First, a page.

Friday, October 15, 2010

"Jewish? And feminist? Did I hear you right?"

No, I'm not Jewish. But a good friend of mine is, and when I posed the question "can feminism and religion truly coexist?" she was the first person to step up to the plate.

I consider myself a Unitarian Universalist, humanitarian, secular humanist - whatever you want to call it - so I know next to nothing about the inner mechanations of the major world religions. I wanted to write about feminism and Christianity, feminism and Islam, feminism and Buddhism (and so on), but it would be pretty hypocritical/stupid of me to try to write when I'm not "on the inside," if that makes sense.

Here to speak on behalf of Judaism is my good friend Talia, authoress of a blog cleverly titled Star of Davida. Talia describes herself as "A loudmouth, opinionated teenage Femidox (feminist Orthodox) Jew with a love of unadulterated Judaism, a fascination with her people's historical women, and way too much time on her hands," so you can bet her blog is worth checking out!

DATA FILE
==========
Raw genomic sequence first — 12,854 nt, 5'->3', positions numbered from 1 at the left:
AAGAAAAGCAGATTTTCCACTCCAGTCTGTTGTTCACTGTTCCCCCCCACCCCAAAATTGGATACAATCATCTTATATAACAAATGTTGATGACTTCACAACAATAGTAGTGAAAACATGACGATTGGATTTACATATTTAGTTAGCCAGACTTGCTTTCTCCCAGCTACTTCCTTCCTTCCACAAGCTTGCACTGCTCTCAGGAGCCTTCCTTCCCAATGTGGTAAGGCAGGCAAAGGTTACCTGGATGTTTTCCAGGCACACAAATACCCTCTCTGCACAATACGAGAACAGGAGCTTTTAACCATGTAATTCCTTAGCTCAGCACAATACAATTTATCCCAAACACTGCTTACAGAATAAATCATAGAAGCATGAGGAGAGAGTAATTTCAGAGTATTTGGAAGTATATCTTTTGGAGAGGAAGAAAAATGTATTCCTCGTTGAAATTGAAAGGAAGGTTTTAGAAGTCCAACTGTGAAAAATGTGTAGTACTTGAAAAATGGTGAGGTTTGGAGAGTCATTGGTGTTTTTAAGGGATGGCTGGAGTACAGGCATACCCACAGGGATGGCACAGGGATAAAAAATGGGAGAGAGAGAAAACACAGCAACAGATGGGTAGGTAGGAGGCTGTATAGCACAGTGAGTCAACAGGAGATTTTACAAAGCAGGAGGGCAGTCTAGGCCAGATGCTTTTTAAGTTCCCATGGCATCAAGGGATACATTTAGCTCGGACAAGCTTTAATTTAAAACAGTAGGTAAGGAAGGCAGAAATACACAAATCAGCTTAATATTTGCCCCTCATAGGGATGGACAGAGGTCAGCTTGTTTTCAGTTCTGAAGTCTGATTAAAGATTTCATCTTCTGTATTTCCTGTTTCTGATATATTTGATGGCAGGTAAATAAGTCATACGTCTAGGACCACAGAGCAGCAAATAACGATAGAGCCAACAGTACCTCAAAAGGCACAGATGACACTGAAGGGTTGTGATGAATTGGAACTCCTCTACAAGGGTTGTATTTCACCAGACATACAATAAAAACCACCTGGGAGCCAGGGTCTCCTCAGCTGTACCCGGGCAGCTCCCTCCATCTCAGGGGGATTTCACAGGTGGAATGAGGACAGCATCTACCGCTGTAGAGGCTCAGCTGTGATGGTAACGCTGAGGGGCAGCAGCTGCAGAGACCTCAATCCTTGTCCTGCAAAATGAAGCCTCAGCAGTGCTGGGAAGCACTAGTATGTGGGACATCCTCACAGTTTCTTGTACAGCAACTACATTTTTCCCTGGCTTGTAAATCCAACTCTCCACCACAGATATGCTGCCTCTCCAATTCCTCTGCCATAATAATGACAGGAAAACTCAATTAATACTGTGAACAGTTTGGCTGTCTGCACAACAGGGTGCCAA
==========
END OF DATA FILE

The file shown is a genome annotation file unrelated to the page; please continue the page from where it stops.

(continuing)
Here's what she said in response to my question:

"In June, someone asked me what my summer plans were. 'Well, I’m going to work on my Jewish feminist blog Star of Davida,' I replied. The person I was talking to looked confused. I could tell he was holding back from saying, 'Jewish? And feminist? Did I hear you right?'

It’s a reaction I’ve gotten from quite a few people; no one seems to be able to comprehend an Orthodox Jewwho’s also a feminist. I find it kind sad that Judaism, a religion that is so feminist, has been labeled as a patriarchal, sexist religion when it’s really not. The Torah, the central holy book of Judaism, continually affirms women’s equality.

When the Jews were given the Torah, God said to Moses, “So shall you say to the House of Jacob and the Children of Israel” (Exodus 19:3). The term “Children of Israel” is how the Bible refers to the Jewish nation, so commentators question the seemingly-extra “House of Jacob.” Most explain that “House of Jacob” refers to the women, while “Children of Israel” refers to the men. The commentators (who lived in medieval communities not famed for being pro-feminist) next question why it puts the women before the men.
At Creation, God created Adam and told him not to eat from the Tree of Knowledge. God then created Eve, but did not tell her to abstain from the Tree directly, leaving it to Adam to pass on the message. The snake was then able to convince Eve to eat from the Tree of Knowledge, Eve convinced Adam, and the two were expelled from the Garden of Eden.